A tiny modification called methylation on estrogen receptors prolongs the life of these growth-driving molecules in breast cancer cells, according to research by scientists at Emory University's Winship Cancer Institute.
The results are published in the May 9, 2008 issue of the journal Molecular Cell.
Most breast cancers contain estrogen receptors, which enable them to grow in the presence of the hormone estrogen. Their presence can determine whether tumors will respond to the estrogen-blocking drug tamoxifen.
The finding will help researchers sort out how mutations change the estrogen receptor's function and allow some breast cancers to resist tamoxifen, says Paula Vertino, PhD, associate professor of radiation oncology at Emory University School of Medicine.
"The problem is that a significant fraction of estrogen receptor positive tumors don't respond to tamoxifen," Vertino says. "Development of new drugs that interfere with the methylation of the estrogen receptor may be an alternative way to treat those tumors."
Until recently, scientists thought methylation enzymes acted only on DNA molecules or on histones, proteins that bundle DNA into spool-like packages. Methylation enzymes add tags called methyl groups to other molecules, influencing their ability to turn genes on or off.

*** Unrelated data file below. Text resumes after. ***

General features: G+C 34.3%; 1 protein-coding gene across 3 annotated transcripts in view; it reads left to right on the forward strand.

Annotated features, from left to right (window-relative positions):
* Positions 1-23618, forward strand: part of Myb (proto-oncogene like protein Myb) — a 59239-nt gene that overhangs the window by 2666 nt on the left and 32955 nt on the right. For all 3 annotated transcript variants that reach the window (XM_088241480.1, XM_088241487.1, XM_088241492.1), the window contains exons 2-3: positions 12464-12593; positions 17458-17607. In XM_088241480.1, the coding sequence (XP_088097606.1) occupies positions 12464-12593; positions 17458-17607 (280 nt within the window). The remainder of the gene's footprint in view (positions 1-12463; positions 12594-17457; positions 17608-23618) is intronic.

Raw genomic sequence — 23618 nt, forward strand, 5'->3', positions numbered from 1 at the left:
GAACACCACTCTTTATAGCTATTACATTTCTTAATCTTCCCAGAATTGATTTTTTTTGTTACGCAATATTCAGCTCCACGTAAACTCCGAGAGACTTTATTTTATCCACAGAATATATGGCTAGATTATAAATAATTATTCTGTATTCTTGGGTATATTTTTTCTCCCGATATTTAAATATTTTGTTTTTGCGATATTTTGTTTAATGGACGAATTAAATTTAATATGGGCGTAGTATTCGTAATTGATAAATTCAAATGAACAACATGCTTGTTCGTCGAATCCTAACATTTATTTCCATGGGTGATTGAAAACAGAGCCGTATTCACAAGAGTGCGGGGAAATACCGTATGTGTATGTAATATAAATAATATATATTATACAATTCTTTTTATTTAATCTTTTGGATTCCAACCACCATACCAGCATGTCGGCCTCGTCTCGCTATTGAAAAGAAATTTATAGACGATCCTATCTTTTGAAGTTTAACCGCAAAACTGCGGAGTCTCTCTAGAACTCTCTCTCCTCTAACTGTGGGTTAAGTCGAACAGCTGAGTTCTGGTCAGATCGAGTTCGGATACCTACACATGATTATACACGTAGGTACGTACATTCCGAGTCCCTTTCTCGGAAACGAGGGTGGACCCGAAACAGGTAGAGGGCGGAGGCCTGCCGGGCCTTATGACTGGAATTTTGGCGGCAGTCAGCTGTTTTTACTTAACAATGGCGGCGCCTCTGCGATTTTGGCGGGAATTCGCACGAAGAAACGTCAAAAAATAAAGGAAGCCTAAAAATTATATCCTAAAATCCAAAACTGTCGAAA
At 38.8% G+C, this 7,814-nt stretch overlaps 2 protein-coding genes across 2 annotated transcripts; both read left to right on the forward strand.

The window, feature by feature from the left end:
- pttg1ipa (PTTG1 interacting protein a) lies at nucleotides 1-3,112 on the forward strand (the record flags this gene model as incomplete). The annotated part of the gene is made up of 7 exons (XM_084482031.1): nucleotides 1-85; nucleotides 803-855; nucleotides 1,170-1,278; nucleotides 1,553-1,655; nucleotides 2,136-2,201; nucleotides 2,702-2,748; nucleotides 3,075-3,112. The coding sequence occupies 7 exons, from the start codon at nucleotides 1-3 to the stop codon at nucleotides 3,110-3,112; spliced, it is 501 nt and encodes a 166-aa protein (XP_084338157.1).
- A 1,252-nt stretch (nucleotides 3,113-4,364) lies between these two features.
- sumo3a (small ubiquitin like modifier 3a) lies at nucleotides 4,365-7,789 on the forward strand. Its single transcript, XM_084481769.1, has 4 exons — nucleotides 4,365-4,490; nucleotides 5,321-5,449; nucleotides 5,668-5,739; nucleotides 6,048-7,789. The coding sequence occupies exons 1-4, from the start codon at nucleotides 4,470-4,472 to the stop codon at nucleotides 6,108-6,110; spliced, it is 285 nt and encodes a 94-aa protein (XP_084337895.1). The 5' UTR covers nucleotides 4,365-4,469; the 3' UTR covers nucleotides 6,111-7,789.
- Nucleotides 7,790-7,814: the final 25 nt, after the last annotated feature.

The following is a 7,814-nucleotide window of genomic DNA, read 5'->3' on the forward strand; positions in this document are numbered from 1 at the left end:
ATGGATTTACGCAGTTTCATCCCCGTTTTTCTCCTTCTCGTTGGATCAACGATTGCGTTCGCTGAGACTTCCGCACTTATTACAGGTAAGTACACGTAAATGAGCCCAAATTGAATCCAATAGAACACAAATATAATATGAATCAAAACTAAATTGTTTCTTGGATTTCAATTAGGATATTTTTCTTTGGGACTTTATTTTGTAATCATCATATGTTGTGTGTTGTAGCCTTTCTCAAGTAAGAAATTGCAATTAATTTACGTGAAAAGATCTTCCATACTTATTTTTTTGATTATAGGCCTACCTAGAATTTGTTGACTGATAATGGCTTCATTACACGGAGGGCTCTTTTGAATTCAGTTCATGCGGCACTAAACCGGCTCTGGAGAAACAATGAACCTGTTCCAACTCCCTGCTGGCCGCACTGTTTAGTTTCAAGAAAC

Vertino and her colleagues found that one of the modification enzymes, called SET7, methylates a flexible part of the estrogen receptor. When they created breast cancer cells with reduced levels of SET7, the estrogen receptor molecules lasted only half as long and were less effective in turning on genes.
Vertino's team showed that a mutation in the estrogen receptor found in more aggressive breast tumors interferes with methylation in cells. Also, the methylation appears in exactly the same spot where another protein called BRCA1 adds a different kind of regulatory marking, and may block BRCA1's restrictive effects on the estrogen receptor.
Women who inherit a mutation in the gene that encodes BRCA1 have up to an 80 percent lifetime risk of developing breast cancer, several times the risk of those who don't have it, according to the National Cancer Institute. BRCA1 mutations are estimated to account for about a third of all inherited breast cancers and roughly 2-3 percent of all breast cancers.
Scientists are beginning to look for drugs that could modulate methylation enzymes. Vertino says that methylation probably affects several other proteins similar to the estrogen receptor.
"I expect this will be just the tip of the iceberg," she says. "Methylation may be just as common as other protein modifications, and even more complicated."
The first author was postdoctoral fellow Krithika Subramanian, PhD. A separate paper recently published by co-author Xiaodong Cheng, PhD, professor of biochemistry at Emory University School of Medicine and a Georgia Research Alliance Eminent Scholar, also discusses protein methylation.
The research was supported by the National Institutes of Health and the American Cancer Society.